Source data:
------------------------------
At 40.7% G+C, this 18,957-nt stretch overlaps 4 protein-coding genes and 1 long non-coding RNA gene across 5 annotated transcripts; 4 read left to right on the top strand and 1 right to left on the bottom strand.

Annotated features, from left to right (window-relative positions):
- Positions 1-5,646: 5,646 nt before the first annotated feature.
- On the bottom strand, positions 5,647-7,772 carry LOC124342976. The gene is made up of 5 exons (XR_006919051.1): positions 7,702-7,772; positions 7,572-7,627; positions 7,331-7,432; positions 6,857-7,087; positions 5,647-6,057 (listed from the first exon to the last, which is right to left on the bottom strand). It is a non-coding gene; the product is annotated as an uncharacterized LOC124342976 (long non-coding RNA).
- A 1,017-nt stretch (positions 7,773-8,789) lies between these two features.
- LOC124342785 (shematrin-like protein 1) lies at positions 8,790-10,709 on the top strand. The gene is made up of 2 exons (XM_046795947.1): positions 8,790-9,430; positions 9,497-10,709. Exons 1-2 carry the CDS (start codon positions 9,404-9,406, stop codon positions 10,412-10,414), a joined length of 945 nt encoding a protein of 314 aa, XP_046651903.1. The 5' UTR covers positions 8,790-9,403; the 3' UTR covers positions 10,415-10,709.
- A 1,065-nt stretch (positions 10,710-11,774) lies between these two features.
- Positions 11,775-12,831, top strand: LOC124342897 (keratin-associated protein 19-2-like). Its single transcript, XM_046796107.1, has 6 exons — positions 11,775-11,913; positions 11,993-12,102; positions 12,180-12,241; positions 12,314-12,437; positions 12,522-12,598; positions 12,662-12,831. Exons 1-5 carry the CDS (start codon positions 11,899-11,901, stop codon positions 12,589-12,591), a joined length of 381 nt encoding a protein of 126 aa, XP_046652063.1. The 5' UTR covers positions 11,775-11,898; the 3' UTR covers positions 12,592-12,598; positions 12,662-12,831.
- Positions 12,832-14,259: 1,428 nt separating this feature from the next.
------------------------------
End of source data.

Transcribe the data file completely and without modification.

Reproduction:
At 40.7% G+C, this 18,957-nt stretch overlaps 4 protein-coding genes and 1 long non-coding RNA gene across 5 annotated transcripts; 4 read left to right on the top strand and 1 right to left on the bottom strand.

Annotated features, from left to right (window-relative positions):
- Positions 1-5,646: 5,646 nt before the first annotated feature.
- On the bottom strand, positions 5,647-7,772 carry LOC124342976. The gene is made up of 5 exons (XR_006919051.1): positions 7,702-7,772; positions 7,572-7,627; positions 7,331-7,432; positions 6,857-7,087; positions 5,647-6,057 (listed from the first exon to the last, which is right to left on the bottom strand). It is a non-coding gene; the product is annotated as an uncharacterized LOC124342976 (long non-coding RNA).
- A 1,017-nt stretch (positions 7,773-8,789) lies between these two features.
- LOC124342785 (shematrin-like protein 1) lies at positions 8,790-10,709 on the top strand. The gene is made up of 2 exons (XM_046795947.1): positions 8,790-9,430; positions 9,497-10,709. Exons 1-2 carry the CDS (start codon positions 9,404-9,406, stop codon positions 10,412-10,414), a joined length of 945 nt encoding a protein of 314 aa, XP_046651903.1. The 5' UTR covers positions 8,790-9,403; the 3' UTR covers positions 10,415-10,709.
- A 1,065-nt stretch (positions 10,710-11,774) lies between these two features.
- Positions 11,775-12,831, top strand: LOC124342897 (keratin-associated protein 19-2-like). Its single transcript, XM_046796107.1, has 6 exons — positions 11,775-11,913; positions 11,993-12,102; positions 12,180-12,241; positions 12,314-12,437; positions 12,522-12,598; positions 12,662-12,831. Exons 1-5 carry the CDS (start codon positions 11,899-11,901, stop codon positions 12,589-12,591), a joined length of 381 nt encoding a protein of 126 aa, XP_046652063.1. The 5' UTR covers positions 11,775-11,898; the 3' UTR covers positions 12,592-12,598; positions 12,662-12,831.
- Positions 12,832-14,259: 1,428 nt separating this feature from the next.